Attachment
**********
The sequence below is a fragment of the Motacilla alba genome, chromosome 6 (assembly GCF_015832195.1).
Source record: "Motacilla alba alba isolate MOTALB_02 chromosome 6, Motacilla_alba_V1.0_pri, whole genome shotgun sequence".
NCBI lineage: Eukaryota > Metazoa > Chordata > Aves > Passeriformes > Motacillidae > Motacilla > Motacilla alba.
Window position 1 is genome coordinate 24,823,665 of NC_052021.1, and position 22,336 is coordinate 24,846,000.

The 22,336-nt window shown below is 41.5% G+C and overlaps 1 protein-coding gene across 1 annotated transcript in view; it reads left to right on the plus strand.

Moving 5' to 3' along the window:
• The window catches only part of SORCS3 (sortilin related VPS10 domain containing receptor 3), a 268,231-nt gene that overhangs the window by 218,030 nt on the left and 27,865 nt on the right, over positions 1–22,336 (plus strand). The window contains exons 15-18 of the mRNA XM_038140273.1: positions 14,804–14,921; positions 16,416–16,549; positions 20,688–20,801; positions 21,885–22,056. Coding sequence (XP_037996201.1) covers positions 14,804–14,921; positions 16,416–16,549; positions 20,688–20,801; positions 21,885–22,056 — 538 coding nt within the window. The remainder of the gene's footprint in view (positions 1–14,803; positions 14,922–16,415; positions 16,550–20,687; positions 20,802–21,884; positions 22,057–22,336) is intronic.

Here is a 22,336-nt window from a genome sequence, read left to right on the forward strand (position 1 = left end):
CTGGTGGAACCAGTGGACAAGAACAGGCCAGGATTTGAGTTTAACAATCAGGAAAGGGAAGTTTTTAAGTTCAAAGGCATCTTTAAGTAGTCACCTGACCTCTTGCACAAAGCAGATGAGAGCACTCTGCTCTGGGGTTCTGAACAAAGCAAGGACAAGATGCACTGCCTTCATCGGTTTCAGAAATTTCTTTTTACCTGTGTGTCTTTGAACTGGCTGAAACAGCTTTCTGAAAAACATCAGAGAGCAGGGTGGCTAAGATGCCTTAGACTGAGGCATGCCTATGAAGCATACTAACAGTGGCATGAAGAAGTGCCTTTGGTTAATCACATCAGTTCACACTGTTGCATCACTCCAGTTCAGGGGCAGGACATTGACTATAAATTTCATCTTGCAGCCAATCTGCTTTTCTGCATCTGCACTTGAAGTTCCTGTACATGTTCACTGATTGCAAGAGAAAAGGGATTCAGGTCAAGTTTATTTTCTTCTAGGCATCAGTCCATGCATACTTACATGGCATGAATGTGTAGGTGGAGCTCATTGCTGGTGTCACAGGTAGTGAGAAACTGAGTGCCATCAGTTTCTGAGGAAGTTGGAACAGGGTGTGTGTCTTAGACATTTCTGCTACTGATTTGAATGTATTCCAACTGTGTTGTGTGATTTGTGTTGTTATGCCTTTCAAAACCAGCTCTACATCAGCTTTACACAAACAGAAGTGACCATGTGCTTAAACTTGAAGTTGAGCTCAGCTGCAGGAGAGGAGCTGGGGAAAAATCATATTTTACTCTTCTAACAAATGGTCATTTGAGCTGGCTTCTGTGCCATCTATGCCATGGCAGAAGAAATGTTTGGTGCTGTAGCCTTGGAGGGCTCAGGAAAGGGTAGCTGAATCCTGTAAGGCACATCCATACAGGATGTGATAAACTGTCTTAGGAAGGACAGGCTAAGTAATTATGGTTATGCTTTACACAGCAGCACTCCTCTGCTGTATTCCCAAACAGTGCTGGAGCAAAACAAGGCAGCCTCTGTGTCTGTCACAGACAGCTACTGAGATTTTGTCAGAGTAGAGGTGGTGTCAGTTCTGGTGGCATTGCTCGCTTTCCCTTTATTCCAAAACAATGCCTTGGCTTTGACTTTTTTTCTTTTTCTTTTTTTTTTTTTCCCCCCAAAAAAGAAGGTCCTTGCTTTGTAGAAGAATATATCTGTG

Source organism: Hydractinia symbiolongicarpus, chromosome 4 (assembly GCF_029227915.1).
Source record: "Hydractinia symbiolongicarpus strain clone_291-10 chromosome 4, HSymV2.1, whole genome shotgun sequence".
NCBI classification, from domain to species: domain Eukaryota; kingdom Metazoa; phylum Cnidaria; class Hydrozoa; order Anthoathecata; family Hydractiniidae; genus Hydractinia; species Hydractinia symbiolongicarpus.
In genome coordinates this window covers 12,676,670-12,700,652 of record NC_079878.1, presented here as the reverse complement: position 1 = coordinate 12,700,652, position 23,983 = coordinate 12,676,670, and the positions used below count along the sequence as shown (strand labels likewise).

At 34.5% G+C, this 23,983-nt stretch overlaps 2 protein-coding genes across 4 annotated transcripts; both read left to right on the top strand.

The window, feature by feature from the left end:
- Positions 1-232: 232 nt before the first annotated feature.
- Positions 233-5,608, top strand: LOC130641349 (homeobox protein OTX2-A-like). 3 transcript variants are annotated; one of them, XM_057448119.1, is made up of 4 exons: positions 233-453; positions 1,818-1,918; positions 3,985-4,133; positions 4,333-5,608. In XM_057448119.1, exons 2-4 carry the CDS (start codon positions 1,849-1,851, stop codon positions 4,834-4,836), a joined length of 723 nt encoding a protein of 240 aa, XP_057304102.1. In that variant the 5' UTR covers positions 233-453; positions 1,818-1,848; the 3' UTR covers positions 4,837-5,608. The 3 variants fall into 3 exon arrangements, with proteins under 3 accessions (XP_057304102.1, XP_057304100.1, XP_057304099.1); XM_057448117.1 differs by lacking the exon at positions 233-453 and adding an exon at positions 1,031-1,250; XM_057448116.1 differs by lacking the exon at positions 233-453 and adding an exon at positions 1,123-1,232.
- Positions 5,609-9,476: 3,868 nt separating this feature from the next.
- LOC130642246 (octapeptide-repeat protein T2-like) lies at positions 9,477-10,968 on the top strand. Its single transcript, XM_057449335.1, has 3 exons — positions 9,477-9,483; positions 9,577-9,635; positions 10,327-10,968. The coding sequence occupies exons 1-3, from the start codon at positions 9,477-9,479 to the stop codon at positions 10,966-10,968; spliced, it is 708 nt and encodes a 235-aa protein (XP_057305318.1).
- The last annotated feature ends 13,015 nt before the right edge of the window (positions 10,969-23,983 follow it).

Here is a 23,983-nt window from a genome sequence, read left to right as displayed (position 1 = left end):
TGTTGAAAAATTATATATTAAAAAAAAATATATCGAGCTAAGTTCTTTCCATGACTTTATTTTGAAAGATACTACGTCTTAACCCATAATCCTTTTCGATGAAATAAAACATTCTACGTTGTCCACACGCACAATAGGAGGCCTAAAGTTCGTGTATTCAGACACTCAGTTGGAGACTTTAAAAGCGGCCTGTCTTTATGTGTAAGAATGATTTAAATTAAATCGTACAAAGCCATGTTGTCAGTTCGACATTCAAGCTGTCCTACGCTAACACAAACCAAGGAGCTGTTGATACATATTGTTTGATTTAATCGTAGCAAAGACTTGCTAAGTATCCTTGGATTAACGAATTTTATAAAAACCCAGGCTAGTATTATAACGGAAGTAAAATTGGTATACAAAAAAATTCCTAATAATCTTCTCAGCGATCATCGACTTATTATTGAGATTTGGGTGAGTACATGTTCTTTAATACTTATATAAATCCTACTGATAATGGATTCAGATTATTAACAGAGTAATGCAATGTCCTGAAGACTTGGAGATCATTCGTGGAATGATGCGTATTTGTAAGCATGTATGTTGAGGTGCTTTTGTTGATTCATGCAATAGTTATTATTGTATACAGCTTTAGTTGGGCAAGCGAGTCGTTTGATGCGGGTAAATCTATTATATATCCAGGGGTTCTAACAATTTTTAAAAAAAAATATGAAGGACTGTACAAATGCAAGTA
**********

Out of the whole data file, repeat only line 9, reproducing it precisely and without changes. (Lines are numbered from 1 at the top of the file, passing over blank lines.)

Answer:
CTGGTGGAACCAGTGGACAAGAACAGGCCAGGATTTGAGTTTAACAATCAGGAAAGGGAAGTTTTTAAGTTCAAAGGCATCTTTAAGTAGTCACCTGACCTCTTGCACAAAGCAGATGAGAGCACTCTGCTCTGGGGTTCTGAACAAAGCAAGGACAAGATGCACTGCCTTCATCGGTTTCAGAAATTTCTTTTTACCTGTGTGTCTTTGAACTGGCTGAAACAGCTTTCTGAAAAACATCAGAGAGCAGGGTGGCTAAGATGCCTTAGACTGAGGCATGCCTATGAAGCATACTAACAGTGGCATGAAGAAGTGCCTTTGGTTAATCACATCAGTTCACACTGTTGCATCACTCCAGTTCAGGGGCAGGACATTGACTATAAATTTCATCTTGCAGCCAATCTGCTTTTCTGCATCTGCACTTGAAGTTCCTGTACATGTTCACTGATTGCAAGAGAAAAGGGATTCAGGTCAAGTTTATTTTCTTCTAGGCATCAGTCCATGCATACTTACATGGCATGAATGTGTAGGTGGAGCTCATTGCTGGTGTCACAGGTAGTGAGAAACTGAGTGCCATCAGTTTCTGAGGAAGTTGGAACAGGGTGTGTGTCTTAGACATTTCTGCTACTGATTTGAATGTATTCCAACTGTGTTGTGTGATTTGTGTTGTTATGCCTTTCAAAACCAGCTCTACATCAGCTTTACACAAACAGAAGTGACCATGTGCTTAAACTTGAAGTTGAGCTCAGCTGCAGGAGAGGAGCTGGGGAAAAATCATATTTTACTCTTCTAACAAATGGTCATTTGAGCTGGCTTCTGTGCCATCTATGCCATGGCAGAAGAAATGTTTGGTGCTGTAGCCTTGGAGGGCTCAGGAAAGGGTAGCTGAATCCTGTAAGGCACATCCATACAGGATGTGATAAACTGTCTTAGGAAGGACAGGCTAAGTAATTATGGTTATGCTTTACACAGCAGCACTCCTCTGCTGTATTCCCAAACAGTGCTGGAGCAAAACAAGGCAGCCTCTGTGTCTGTCACAGACAGCTACTGAGATTTTGTCAGAGTAGAGGTGGTGTCAGTTCTGGTGGCATTGCTCGCTTTCCCTTTATTCCAAAACAATGCCTTGGCTTTGACTTTTTTTCTTTTTCTTTTTTTTTTTTTCCCCCCAAAAAAGAAGGTCCTTGCTTTGTAGAAGAATATATCTGTG